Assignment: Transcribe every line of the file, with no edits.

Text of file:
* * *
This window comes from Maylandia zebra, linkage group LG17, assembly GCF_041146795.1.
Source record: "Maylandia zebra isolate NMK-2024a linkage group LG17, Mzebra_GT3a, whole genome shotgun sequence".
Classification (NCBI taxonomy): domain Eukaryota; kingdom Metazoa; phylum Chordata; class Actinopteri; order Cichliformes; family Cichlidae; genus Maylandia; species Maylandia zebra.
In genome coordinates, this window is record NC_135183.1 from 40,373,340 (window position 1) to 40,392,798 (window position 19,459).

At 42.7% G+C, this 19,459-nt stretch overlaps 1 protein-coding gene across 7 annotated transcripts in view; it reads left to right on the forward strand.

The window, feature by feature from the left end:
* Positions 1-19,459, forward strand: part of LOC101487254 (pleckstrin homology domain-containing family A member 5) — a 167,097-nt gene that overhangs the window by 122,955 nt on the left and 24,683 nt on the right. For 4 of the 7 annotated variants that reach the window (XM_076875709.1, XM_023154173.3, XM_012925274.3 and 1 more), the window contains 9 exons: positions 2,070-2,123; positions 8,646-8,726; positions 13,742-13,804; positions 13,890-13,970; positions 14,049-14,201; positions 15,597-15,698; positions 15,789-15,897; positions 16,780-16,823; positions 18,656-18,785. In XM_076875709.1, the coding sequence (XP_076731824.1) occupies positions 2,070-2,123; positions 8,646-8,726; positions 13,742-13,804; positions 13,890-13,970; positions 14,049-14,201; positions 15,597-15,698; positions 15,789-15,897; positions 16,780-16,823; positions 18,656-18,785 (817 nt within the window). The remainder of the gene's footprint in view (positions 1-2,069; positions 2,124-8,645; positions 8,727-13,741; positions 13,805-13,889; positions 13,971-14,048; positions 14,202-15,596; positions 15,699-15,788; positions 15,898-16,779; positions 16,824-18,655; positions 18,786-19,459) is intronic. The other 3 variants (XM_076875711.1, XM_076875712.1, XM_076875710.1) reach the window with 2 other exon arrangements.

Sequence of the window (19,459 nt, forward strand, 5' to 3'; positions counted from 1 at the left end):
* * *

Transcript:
This window comes from Maylandia zebra, linkage group LG17, assembly GCF_041146795.1.
Source record: "Maylandia zebra isolate NMK-2024a linkage group LG17, Mzebra_GT3a, whole genome shotgun sequence".
Classification (NCBI taxonomy): domain Eukaryota; kingdom Metazoa; phylum Chordata; class Actinopteri; order Cichliformes; family Cichlidae; genus Maylandia; species Maylandia zebra.
In genome coordinates, this window is record NC_135183.1 from 40,373,340 (window position 1) to 40,392,798 (window position 19,459).

At 42.7% G+C, this 19,459-nt stretch overlaps 1 protein-coding gene across 7 annotated transcripts in view; it reads left to right on the forward strand.

The window, feature by feature from the left end:
* Positions 1-19,459, forward strand: part of LOC101487254 (pleckstrin homology domain-containing family A member 5) — a 167,097-nt gene that overhangs the window by 122,955 nt on the left and 24,683 nt on the right. For 4 of the 7 annotated variants that reach the window (XM_076875709.1, XM_023154173.3, XM_012925274.3 and 1 more), the window contains 9 exons: positions 2,070-2,123; positions 8,646-8,726; positions 13,742-13,804; positions 13,890-13,970; positions 14,049-14,201; positions 15,597-15,698; positions 15,789-15,897; positions 16,780-16,823; positions 18,656-18,785. In XM_076875709.1, the coding sequence (XP_076731824.1) occupies positions 2,070-2,123; positions 8,646-8,726; positions 13,742-13,804; positions 13,890-13,970; positions 14,049-14,201; positions 15,597-15,698; positions 15,789-15,897; positions 16,780-16,823; positions 18,656-18,785 (817 nt within the window). The remainder of the gene's footprint in view (positions 1-2,069; positions 2,124-8,645; positions 8,727-13,741; positions 13,805-13,889; positions 13,971-14,048; positions 14,202-15,596; positions 15,699-15,788; positions 15,898-16,779; positions 16,824-18,655; positions 18,786-19,459) is intronic. The other 3 variants (XM_076875711.1, XM_076875712.1, XM_076875710.1) reach the window with 2 other exon arrangements.

Sequence of the window (19,459 nt, forward strand, 5' to 3'; positions counted from 1 at the left end):